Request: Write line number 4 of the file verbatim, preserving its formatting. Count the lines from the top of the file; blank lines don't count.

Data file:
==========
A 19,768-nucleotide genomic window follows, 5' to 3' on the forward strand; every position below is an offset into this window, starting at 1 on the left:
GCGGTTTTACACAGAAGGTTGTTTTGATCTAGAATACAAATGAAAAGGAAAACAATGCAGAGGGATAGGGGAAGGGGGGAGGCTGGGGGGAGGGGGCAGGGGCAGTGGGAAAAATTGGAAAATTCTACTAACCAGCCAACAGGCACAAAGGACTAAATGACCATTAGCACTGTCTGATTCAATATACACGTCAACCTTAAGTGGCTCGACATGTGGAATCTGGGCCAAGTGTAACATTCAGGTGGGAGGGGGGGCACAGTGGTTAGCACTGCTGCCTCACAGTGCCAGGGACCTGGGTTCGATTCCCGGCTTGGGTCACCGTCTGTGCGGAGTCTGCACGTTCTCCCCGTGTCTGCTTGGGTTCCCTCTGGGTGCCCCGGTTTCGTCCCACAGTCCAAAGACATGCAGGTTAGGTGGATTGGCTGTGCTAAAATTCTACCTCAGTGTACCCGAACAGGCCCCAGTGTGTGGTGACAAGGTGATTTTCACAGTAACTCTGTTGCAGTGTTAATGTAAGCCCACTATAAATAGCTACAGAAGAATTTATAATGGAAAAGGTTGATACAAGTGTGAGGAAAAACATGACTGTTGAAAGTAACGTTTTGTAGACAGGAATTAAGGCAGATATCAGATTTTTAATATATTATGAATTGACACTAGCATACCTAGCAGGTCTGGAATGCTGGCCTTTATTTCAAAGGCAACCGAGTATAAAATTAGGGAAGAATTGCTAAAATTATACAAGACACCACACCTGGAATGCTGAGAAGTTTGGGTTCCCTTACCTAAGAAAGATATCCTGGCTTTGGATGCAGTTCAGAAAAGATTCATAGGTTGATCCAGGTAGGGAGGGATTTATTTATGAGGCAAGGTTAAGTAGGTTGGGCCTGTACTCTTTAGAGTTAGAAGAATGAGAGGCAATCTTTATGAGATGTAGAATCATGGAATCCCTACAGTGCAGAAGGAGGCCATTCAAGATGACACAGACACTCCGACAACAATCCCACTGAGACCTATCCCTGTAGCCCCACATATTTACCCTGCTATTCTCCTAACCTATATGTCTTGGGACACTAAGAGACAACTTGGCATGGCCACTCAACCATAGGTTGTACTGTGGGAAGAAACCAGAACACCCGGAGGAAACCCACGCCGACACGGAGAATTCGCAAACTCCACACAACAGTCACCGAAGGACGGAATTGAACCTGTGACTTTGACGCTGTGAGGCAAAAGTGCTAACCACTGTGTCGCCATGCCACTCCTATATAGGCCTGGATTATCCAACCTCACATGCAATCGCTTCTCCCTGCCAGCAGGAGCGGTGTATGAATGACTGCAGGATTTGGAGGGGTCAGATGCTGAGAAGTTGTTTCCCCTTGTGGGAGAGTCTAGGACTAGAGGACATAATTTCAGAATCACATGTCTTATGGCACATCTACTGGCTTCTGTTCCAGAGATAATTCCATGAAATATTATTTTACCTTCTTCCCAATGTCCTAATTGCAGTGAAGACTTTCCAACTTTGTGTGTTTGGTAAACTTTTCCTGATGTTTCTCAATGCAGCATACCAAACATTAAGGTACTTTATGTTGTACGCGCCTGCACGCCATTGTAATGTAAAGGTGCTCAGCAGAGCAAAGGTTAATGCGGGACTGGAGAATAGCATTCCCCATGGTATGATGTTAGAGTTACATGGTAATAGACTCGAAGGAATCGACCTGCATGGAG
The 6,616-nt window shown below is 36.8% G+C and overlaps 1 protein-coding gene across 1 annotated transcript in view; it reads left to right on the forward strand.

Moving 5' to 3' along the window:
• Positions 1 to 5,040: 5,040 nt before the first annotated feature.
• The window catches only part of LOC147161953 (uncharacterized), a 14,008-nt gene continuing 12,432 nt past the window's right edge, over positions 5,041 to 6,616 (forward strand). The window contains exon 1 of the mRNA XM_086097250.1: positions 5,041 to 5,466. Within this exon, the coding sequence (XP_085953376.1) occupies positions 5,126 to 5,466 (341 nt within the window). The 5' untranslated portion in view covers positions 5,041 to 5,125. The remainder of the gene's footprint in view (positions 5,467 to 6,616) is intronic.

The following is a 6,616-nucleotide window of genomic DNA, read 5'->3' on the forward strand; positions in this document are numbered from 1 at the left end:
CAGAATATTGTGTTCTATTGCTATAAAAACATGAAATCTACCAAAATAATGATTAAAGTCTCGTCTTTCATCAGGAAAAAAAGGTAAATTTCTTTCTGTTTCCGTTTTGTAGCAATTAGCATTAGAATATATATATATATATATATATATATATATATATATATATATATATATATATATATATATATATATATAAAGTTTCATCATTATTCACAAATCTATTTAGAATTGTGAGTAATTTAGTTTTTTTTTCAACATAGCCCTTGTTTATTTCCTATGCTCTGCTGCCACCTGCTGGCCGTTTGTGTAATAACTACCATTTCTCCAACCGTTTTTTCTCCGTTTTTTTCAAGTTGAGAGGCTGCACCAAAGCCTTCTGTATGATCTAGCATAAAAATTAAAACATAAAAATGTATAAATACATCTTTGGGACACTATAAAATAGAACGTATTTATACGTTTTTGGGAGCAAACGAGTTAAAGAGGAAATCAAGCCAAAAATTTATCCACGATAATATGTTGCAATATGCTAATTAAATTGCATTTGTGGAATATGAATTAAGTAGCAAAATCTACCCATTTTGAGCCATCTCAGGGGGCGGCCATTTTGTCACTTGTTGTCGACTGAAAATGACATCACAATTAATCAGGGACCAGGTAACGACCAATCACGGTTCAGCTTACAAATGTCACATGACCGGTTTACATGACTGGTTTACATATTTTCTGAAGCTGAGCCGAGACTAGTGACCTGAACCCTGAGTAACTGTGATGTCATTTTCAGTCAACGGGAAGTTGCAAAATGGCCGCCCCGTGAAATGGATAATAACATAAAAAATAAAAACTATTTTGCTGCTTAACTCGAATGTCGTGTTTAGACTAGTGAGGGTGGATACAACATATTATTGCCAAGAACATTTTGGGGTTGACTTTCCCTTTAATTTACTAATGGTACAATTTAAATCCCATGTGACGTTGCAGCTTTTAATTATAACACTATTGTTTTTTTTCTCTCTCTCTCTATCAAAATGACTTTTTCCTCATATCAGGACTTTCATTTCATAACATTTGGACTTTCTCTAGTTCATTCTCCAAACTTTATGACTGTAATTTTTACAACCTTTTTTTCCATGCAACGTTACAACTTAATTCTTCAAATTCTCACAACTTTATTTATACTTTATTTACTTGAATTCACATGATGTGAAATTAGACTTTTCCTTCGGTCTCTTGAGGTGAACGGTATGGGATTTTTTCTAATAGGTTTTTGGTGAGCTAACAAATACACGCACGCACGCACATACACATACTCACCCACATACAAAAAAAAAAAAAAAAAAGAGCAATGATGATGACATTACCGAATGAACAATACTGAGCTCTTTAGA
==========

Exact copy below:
Moving 5' to 3' along the window: